If we were to run a one-word review of the HTC Legend then that word would be ‘WANT’. In capitals. We’re really smitten with this phone’s smooth metal casing and rubberised chin – as we’ve said before it looks a lot like a minature version of the aluminium MacBook. HTC’s Sense user interface has been given a revamp and includes a new viewing mode called ‘Leap’. Best described as ‘helicopter mode’, it allows you to pinch in and view of all your home screens at once, so you can hover between menus without having to thumb through them individually. That said, while the screen measures a not inconsiderable 3.2-inches, both the Google Nexus One and the HTC Bravo pack slightly bigger 3.7-inch displays.
HTC Google Nexus One
Now that the HTC Legend and HTC Desire have been announced, the poor old Nexus One is in danger of being forgotten. The Nexus One doesn’t have a full metal jacket like the Legend so it’s slightly less easy on the eyes, but we’re hoping that the Nexus One Desktop Dock will wing its way over to these shores soon for wireless music playback. The Nexus One features a neat active noise cancellation system utlising two microphones so you can be sure of clear calls. Additionally, while the general consensus is that optical trackpads are preferable to trackballs, some of us prefer our phones with balls than without.
Formerly known as the HTC Bravo, the HTC Desire is pretty much the same handset as the Nexus One, but comes with the revamped HTC Sense interface and an optical trackpad in place of the trackball. The screen size is the same (3.7-inches) as is the camera (5-megapixels and LED flash) as is the processor (Qualcomm’s 1GHz Snapdragon chip). The HTC Desire’s exterior isn’t quite as stylish as the Legend’s metallic hull and it doesn’t (yet) have the range of skins that are available for the Nexus One. That said if you prefer the Sense UI to native Android then the HTC Desire sounds like a smart bet.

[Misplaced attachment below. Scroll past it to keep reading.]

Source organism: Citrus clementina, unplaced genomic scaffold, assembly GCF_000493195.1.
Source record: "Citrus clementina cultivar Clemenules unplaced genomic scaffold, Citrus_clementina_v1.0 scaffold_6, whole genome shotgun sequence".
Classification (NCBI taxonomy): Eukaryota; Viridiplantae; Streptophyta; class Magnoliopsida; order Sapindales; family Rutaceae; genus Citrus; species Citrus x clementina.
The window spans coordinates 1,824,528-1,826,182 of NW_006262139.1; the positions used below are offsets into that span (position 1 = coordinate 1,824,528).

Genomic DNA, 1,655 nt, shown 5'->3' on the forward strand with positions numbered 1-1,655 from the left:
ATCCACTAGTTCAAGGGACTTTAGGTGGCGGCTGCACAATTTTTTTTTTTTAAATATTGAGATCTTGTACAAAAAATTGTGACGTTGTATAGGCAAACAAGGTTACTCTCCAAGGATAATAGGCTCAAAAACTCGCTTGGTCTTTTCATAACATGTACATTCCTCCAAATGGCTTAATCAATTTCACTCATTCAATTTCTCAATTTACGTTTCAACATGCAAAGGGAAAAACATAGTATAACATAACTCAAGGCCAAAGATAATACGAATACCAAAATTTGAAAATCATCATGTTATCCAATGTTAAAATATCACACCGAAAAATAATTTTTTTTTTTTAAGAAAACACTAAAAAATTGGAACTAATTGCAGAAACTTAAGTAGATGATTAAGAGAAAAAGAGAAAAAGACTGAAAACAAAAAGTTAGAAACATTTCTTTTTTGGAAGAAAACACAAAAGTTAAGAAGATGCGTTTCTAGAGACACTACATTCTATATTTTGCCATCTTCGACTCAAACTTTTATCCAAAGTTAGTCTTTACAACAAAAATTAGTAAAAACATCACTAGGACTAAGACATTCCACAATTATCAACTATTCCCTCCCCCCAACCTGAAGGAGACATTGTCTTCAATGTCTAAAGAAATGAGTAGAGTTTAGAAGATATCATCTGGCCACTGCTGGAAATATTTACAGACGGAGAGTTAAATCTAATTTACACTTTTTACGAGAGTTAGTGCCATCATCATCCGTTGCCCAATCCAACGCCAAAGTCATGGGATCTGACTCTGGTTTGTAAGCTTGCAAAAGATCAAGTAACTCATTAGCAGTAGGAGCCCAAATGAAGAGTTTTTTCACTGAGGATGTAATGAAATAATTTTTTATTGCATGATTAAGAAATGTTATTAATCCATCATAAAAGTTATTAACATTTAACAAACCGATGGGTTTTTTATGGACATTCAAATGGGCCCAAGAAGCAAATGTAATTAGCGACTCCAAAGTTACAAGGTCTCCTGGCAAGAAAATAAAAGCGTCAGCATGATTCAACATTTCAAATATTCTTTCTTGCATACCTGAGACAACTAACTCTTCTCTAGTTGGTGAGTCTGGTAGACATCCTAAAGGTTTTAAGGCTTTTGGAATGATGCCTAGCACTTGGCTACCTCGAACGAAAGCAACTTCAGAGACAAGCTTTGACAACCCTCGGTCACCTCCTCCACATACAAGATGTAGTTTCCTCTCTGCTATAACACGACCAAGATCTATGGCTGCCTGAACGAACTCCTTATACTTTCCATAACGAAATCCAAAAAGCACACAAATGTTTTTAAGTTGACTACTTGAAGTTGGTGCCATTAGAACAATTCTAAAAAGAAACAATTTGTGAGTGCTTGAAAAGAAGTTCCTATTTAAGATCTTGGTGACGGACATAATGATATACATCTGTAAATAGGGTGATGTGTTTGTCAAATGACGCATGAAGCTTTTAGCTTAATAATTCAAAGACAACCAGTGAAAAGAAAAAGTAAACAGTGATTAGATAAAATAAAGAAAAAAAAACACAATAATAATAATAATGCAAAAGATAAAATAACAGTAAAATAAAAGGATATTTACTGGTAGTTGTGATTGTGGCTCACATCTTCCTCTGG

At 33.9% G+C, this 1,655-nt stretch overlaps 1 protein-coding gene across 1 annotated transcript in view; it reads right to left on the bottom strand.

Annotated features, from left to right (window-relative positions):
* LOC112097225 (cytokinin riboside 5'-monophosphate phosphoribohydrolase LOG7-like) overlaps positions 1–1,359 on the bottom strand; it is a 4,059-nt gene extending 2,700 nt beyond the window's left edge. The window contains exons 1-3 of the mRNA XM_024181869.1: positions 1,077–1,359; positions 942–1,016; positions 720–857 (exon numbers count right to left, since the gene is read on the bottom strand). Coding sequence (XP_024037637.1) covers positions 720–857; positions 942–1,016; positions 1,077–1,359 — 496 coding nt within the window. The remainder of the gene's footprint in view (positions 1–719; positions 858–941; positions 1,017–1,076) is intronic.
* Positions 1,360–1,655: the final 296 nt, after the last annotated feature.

HTC HD mini
It’s tempting to write the HTC HD mini off as the runt of the litter, but it’s worth taking another look. OK, so the screen measures 3.2-inches compared to the 3.7-inch beasts of the Nexus One and the Desire but then again it matches the screen size of the infintley cooler HTC Legend. One neat aspect of the HTC HD mini is that it allows for tethering via Wi-Fi, which means you can effectively turn the phone into a portable wireless router – something you can’t currently do on any of the three Androids above. However, there are downsides. We really don’t like the fact that the HTC HD mini packs a 5-megapixel camera (same as the rest) but has no flash. Also, while it does have the lovely Sense UI, it’s running on top of Windows Mobile 6.5.